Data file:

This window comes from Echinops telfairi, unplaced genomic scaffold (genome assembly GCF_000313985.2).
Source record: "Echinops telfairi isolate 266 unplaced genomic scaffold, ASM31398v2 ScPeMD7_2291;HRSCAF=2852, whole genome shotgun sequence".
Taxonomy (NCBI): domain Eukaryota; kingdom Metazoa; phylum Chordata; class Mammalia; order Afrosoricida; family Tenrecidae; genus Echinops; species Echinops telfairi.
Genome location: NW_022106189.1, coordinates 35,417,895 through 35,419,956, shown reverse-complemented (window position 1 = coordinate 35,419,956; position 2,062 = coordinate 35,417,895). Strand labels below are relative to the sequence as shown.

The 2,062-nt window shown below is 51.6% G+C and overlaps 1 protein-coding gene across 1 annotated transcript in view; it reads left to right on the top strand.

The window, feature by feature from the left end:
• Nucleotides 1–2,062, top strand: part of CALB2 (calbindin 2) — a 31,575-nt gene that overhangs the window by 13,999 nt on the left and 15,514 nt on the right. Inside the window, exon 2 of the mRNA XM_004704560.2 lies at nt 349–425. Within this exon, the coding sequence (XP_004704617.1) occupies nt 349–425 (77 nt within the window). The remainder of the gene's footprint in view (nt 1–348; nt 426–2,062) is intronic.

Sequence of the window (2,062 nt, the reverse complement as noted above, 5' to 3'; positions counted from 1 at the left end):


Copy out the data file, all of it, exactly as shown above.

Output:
This window comes from Echinops telfairi, unplaced genomic scaffold (genome assembly GCF_000313985.2).
Source record: "Echinops telfairi isolate 266 unplaced genomic scaffold, ASM31398v2 ScPeMD7_2291;HRSCAF=2852, whole genome shotgun sequence".
Taxonomy (NCBI): domain Eukaryota; kingdom Metazoa; phylum Chordata; class Mammalia; order Afrosoricida; family Tenrecidae; genus Echinops; species Echinops telfairi.
Genome location: NW_022106189.1, coordinates 35,417,895 through 35,419,956, shown reverse-complemented (window position 1 = coordinate 35,419,956; position 2,062 = coordinate 35,417,895). Strand labels below are relative to the sequence as shown.

The 2,062-nt window shown below is 51.6% G+C and overlaps 1 protein-coding gene across 1 annotated transcript in view; it reads left to right on the top strand.

The window, feature by feature from the left end:
• Nucleotides 1–2,062, top strand: part of CALB2 (calbindin 2) — a 31,575-nt gene that overhangs the window by 13,999 nt on the left and 15,514 nt on the right. Inside the window, exon 2 of the mRNA XM_004704560.2 lies at nt 349–425. Within this exon, the coding sequence (XP_004704617.1) occupies nt 349–425 (77 nt within the window). The remainder of the gene's footprint in view (nt 1–348; nt 426–2,062) is intronic.

Sequence of the window (2,062 nt, the reverse complement as noted above, 5' to 3'; positions counted from 1 at the left end):